For now, Urban-Zukerberg is focusing on getting himself and his players acclimated to each other. He's organized pick-up sessions on Monday evenings throughout the summer. The group scrimmages during those pick-up kick-arounds, but Urban-Zukerberg said this summer's focus is mostly on him getting to know all his players.

He has a bit of a head start on that as well. A few Boys' Latin players came through the Towson United system, while some have played futsal for him.

The workouts have been well-received by the players, especially younger ones.

"These kick-arounds really bring everyone together," rising freshman right winger Avery Tankersley said. "Getting to play with each other before the season really helps, too. You get to know everyone and little things about each other's games, which helps a lot."

The kick-arounds have also given Urban-Zukerberg an idea of what he has to work with from a talent perspective. There is a good chunk of returners from last year's team, which finished 7-12 overall, including a 6-10 mark in conference play.

Urban-Zukerberg will be keeping a close eye on his defensive line, as he likes to have his teams play the ball out from the back and control the game from there. In order to do that, Urban-Zukerberg is going to need highly skilled defenders.

"It all depends on what you have in terms of personnel," he said. "You have to be able to adapt to what their skill sets are, but the basis of my philosophy is you need to possess the ball coming out of the back. I always like to have some of my better players in the back because if mistakes are made on defense, you give away goals. If you do that, you're not going to win many games."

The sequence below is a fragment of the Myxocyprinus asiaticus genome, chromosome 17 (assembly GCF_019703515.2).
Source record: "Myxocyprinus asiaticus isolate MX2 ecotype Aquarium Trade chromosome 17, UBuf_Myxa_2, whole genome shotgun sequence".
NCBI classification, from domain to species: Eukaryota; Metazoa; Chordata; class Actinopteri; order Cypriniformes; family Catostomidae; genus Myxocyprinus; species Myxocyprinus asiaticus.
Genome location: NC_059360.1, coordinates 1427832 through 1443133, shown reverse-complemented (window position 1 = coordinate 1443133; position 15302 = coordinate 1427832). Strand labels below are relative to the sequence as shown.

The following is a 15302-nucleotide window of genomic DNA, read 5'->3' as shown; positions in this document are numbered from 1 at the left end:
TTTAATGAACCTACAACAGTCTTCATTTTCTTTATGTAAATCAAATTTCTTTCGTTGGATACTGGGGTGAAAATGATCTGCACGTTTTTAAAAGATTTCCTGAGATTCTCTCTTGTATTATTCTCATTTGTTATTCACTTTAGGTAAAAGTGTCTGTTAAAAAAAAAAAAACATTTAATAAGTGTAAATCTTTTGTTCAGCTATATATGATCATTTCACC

While winning games is certainly Urban-Zukerberg's main priority (he hopes to win the league title in his first season as head coach), he views developing talent as a crucial aspect of the job. 

The Towson United and Dulaney junior varsity programs both saw players improve under Urban-Zukerberg's tutelage.

To the first-year varsity head coach, the development cycle is never-ending for soccer players.

Boys' Latin should be as good a place as any for Urban-Zukerberg to cultivate talent due to the sheer number of opportunities the Lakers provide. In addition to the varsity and junior varsity, there are teams for each grade at the middle school level, and there's talk of adding a fresh/soph team for high school as well.

When it comes to player development, Urban-Zukerberg's strategy is to get his players comfortable with using every aspect of their body while on the field. 

"There are 28-30 different surfaces on your body that you can use during your game," Urban-Zukerberg said. "The best kids can use every single one of them well. It's about getting those reps in, getting kids using both feet and moving off the ball. You have to teach them that there's always another level that they can get to. They may not know they can at the present moment, but if they work hard, they'll be able to get there. I hope to help our players achieve that." 

Issue 235: July 2017